Opinion


Alan Balutis

CIO: Really, sincerely dead?

The CIO position in government continues to struggle, and tightening budgets make the situation worse, writes columnist Alan Balutis.

Steve Kelman

How agencies can cut contracting costs

As agencies tighten their belts, contracting is ripe for cost savings, writes columnist Steve Kelman.

Jaime Gracia

The hidden cost of strained government/industry relations

Despite efforts to foster dialogue, the relationship between government and industry seems to be on a downward spiral, writes consultant Jaime Gracia.

Steve Kelman

A practical guide to collaboration

A new book makes research into workplace collaboration accessible and useful.

Alan Balutis

How to unlock the potential of a mobile federal workforce

Fully realizing the benefits of telework will require a significant departure from current practice, writes Cisco's Alan Balutis.

John Kamensky

Want to be successful? Support your frontline managers.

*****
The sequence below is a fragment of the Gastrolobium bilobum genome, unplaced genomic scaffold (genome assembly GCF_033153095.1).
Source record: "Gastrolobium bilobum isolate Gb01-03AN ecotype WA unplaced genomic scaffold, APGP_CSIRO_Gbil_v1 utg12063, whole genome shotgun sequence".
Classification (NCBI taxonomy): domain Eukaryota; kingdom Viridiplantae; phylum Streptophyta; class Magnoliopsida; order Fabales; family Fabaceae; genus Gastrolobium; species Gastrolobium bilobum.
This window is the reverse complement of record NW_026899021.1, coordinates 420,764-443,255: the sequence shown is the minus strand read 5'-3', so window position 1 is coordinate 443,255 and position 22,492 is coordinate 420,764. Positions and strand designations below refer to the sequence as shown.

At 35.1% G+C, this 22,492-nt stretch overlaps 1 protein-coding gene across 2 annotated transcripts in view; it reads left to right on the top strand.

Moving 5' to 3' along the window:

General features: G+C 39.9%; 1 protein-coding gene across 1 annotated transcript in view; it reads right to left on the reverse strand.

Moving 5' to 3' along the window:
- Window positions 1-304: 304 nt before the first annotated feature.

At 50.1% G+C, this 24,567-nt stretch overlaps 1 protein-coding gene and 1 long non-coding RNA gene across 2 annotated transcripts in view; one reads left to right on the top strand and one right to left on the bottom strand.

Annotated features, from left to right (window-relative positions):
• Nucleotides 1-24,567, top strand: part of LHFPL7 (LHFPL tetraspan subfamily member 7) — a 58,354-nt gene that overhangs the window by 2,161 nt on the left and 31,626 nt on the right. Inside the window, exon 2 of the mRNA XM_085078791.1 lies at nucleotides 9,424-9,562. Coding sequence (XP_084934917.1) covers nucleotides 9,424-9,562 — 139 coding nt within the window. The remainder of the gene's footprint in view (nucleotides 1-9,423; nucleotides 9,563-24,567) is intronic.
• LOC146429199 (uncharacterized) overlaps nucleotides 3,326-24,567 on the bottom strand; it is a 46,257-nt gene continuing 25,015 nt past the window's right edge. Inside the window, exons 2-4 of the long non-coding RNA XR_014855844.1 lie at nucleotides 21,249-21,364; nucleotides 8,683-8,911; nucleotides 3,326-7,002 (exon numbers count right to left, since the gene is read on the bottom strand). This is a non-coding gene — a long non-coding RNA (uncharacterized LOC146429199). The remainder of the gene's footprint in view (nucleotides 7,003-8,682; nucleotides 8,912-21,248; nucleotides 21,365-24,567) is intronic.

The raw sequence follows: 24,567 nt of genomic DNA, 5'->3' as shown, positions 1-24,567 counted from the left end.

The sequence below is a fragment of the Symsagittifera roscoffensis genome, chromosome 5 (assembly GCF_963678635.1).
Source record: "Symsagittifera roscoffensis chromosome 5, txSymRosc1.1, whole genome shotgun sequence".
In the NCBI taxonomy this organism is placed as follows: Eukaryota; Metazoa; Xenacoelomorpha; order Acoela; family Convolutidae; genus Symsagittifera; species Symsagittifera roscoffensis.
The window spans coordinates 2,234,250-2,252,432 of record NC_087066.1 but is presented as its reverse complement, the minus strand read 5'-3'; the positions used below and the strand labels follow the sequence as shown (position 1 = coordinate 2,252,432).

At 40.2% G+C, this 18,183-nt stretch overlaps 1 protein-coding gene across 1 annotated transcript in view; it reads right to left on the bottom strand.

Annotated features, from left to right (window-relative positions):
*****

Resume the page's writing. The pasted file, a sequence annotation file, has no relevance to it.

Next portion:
Helping frontline managers get their jobs done is one of the most important activities for a leader, writes John M. Kamensky, a senior fellow at the IBM Center for the Business of Government.

Steve Kelman

How agencies can get the inside scoop on wasteful programs

The federal government should tap into the wisdom of feds to identify activities that are ripe for termination, writes Steve Kelman.

Jaime Gracia

Why procurement reform hinges on industry help

Innovations in procurement require innovations in how government communicates with industry, writes Jaime Gracia, president and CEO of Seville Government Consulting.

Steve Kelman

How mushy mangoes can enlighten acquisition employees

Without a robust past-performance system, a lot of the incentive for better vendor performance disappears, writes columnist Steve Kelman.

Alan Balutis

Why feds need to get better at studying IT best practices

When it comes to IT, the federal government needs more case studies of successful projects delivered on time and within budget, writes Alan P. Balutis.

Ted Schadler

Why the blurry work/life boundary is not a bad thing

Individuals who can manage the many facets of their personal lives while getting their work done are more likely to be productive employees, writes Ted Schadler, a vice president and principal analyst at Forrester Research.

Dennis McDonald

Are smart phones bad for collaboration?

We might be entering a new Tower of Babel age in which the proliferation of devices and standards makes it harder, not easier, to collaborate, writes consultant Dennis McDonald.